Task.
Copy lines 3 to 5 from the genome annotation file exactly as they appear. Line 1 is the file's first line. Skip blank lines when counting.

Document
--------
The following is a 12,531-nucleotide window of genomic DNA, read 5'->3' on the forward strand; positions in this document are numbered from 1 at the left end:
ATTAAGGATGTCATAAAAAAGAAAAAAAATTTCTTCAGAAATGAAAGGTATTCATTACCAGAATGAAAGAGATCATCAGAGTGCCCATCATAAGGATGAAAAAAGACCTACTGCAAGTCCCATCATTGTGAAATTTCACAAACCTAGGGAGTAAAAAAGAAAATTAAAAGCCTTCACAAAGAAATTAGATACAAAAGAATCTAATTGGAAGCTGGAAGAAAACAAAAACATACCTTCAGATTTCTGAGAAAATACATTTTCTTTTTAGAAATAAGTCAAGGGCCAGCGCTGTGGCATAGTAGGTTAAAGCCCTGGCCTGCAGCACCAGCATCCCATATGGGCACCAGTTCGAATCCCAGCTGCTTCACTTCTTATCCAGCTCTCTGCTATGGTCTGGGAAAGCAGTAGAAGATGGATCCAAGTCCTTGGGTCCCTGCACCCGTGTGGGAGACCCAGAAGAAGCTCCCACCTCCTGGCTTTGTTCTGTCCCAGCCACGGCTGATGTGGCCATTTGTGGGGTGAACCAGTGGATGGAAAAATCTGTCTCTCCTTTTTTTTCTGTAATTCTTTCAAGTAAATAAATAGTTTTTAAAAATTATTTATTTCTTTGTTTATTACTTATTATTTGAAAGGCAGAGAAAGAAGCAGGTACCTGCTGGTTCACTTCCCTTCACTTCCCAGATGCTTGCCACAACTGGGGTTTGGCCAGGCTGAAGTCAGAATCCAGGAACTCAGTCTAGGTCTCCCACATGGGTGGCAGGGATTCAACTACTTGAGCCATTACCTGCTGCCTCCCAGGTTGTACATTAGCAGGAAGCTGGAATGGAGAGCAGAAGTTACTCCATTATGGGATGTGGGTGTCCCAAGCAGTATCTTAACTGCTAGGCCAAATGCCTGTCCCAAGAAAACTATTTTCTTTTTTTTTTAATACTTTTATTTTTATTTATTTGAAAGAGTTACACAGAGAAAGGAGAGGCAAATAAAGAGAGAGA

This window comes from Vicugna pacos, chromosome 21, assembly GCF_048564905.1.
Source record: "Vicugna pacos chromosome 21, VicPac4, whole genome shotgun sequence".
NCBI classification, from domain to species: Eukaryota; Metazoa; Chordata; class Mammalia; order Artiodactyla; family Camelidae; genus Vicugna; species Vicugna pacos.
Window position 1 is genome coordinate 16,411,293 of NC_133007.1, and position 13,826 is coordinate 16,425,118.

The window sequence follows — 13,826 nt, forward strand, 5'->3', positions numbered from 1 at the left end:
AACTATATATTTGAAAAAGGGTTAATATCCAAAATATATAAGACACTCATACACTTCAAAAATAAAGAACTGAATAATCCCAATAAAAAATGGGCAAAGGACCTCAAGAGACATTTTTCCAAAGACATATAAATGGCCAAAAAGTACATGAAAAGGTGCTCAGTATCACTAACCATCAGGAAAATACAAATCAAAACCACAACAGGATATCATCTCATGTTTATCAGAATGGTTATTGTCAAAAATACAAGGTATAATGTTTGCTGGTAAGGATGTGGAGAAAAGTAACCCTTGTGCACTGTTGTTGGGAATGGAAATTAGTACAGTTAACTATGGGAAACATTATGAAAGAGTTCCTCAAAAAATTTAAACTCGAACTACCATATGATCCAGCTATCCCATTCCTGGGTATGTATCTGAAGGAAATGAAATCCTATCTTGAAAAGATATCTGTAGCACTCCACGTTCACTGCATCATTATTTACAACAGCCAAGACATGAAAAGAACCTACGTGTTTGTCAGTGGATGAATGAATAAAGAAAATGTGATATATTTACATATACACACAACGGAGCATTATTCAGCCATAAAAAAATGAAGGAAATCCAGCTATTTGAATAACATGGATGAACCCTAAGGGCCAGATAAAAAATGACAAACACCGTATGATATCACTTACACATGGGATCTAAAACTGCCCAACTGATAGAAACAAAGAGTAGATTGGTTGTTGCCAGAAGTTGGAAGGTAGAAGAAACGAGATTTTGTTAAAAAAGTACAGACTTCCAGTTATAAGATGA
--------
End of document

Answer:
This window comes from Vicugna pacos, chromosome 21, assembly GCF_048564905.1.
Source record: "Vicugna pacos chromosome 21, VicPac4, whole genome shotgun sequence".
NCBI classification, from domain to species: Eukaryota; Metazoa; Chordata; class Mammalia; order Artiodactyla; family Camelidae; genus Vicugna; species Vicugna pacos.